But a the person directly elected as President would more likely be party 
political. The major political parties would have their candidates backed 
by massive amounts of money.

Genuine independent candidates would have neither the financial backing nor 
receive the media coverage of candidates backed by major parties.

Playing on the fear of change and on ignorance, the "NO" voters use the 
slogan: "When in doubt, throw it out. Vote `NO'".  

The Communist Party of Australia (CPA) recognises that the minimal changes 
being put forward in the referendum do not go far enough.

But a YES vote for a republic is an important, first step forward in the 
struggle towards Australia becoming an economically and politically 
independent and democratic republic  which should be the subject of the 
next constitutional convention.

There are a number of ways in which the constitution could be strengthened 
for the benefit of the people of Australia:

* the inclusion of a Bill of Rights based on the United Nations Declaration 
of Human Rights;

* recognition of the rights (including land rights) of the Aboriginal and 
Torres Strait Islander people;

* inclusion of environmental protection;

* reform of the electoral system including proportional representation;

* provisions for Australia's economic independence.

Preamble fails

The proposed preamble does little to improve the Constitution. It is both 
inadequate and in parts inappropriate.

It starts with "With hope in God". Given that 20 percent of Australians are 
non-believers and the long acceptance of separation of church and state, a 
secular preamble, with no reference to God, would be more appropriate.

The proposed preamble honours Aborigines and Torres Strait Islanders, "the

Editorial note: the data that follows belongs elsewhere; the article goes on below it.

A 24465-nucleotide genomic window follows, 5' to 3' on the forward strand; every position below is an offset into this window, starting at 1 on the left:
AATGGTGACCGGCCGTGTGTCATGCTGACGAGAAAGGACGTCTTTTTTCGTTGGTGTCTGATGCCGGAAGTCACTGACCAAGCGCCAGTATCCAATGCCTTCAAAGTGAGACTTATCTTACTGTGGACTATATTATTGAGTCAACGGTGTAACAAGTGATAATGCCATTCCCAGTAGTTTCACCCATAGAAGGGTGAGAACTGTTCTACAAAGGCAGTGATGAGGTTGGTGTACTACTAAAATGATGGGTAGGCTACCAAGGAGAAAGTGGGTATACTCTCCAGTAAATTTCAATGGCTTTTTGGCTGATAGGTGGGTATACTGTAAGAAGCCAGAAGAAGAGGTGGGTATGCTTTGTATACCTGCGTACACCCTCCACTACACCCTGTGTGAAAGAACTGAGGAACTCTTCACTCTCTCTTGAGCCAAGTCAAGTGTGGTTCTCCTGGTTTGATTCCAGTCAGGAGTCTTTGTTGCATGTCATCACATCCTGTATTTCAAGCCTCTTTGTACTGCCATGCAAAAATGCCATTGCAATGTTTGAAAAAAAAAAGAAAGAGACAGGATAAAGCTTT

nation's first people, for their kinship with their lands...".

The CPA believes that "kinship" is an inadequate term to describe  the 
prior ownership and occupation traditional relationship of the indigenous 
communities with their lands.

It eliminates any concept of land rights. It serves the interests of the 
pastoralists and mining corporations but denies history and justice.

The Northern Land Council (NLC) has recommended that the Top End's 28,000 
Aboriginal people vote "YES" for the republic and "NO" to the preamble.

"We are saying YES only on the basis that the federal parliament honour the 
recommendation to re-establish the Constitutional Convention to make real 
and positive changes in the Constitution and that it includes adequate 
Indigenous representation", said NLC Chairman Galarrwuy Yunupingu.

The NLC unanimously rejected the preamble because it does not recognise 
Aboriginal people as landowners and diminishes the rights and status of 
Aboriginal people.

"These changes must go beyond reconciliation and include recognition of 
Aboriginal law and protection of Aboriginal rights."

"It is just not good enough. It denies us our identity", said Mr Yunupingu.

The CPA recommends a "NO" vote on the question of a preamble to the 

*CAD is the body to which advertisements on commercial free-to-air 
television are submitted for approval. CAD advises on their compliance with 
laws and voluntary codes and guidelines.